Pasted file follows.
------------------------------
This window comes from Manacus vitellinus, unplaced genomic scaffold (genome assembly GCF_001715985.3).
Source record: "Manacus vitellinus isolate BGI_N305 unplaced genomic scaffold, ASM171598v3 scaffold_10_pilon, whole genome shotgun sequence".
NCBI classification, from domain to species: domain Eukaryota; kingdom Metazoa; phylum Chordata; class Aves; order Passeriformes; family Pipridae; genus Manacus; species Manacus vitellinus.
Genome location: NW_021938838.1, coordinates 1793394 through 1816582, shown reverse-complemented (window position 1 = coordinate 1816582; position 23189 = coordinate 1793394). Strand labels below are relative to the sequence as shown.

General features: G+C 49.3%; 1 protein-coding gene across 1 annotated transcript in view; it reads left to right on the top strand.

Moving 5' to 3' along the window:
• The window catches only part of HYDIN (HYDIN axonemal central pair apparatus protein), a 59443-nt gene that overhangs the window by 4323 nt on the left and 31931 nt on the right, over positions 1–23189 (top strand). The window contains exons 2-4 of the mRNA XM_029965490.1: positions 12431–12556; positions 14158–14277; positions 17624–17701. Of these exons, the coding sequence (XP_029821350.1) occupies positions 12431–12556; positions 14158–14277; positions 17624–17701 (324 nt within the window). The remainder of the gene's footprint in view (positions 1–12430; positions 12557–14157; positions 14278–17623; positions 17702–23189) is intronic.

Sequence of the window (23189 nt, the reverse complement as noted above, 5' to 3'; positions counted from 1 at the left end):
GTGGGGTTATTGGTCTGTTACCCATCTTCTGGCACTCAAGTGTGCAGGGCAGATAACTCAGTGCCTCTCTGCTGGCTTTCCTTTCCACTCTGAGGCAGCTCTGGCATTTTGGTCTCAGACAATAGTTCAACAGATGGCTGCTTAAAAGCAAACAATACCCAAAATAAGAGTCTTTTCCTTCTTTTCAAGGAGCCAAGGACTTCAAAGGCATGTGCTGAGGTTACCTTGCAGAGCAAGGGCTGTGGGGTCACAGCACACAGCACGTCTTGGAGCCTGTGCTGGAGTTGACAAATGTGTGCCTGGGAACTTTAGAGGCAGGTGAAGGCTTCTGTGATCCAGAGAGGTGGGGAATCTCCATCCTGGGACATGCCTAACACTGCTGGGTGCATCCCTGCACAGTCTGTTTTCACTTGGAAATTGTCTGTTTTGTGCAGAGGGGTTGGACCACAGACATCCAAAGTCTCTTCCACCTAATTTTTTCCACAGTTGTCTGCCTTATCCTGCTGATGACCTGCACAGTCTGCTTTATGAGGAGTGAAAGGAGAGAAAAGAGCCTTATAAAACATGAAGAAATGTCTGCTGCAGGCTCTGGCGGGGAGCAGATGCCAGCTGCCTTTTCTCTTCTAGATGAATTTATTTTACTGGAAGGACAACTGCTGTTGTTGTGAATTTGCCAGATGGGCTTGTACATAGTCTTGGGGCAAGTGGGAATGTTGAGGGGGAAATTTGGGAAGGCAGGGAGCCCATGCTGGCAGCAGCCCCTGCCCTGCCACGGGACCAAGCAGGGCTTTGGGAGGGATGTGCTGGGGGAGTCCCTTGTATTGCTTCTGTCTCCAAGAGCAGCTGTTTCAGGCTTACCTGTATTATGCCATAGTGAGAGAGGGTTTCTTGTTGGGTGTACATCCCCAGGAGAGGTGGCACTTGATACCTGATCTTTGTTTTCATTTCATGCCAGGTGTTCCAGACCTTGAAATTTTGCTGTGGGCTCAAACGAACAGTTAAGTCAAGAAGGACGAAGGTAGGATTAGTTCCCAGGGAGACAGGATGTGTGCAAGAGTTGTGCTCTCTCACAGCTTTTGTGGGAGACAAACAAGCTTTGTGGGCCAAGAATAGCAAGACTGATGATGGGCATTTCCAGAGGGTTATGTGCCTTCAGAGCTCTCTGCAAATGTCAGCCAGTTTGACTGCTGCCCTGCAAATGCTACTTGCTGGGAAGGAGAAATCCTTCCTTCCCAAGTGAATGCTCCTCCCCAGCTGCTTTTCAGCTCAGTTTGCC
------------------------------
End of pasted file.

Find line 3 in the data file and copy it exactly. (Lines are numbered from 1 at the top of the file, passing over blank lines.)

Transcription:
NCBI classification, from domain to species: domain Eukaryota; kingdom Metazoa; phylum Chordata; class Aves; order Passeriformes; family Pipridae; genus Manacus; species Manacus vitellinus.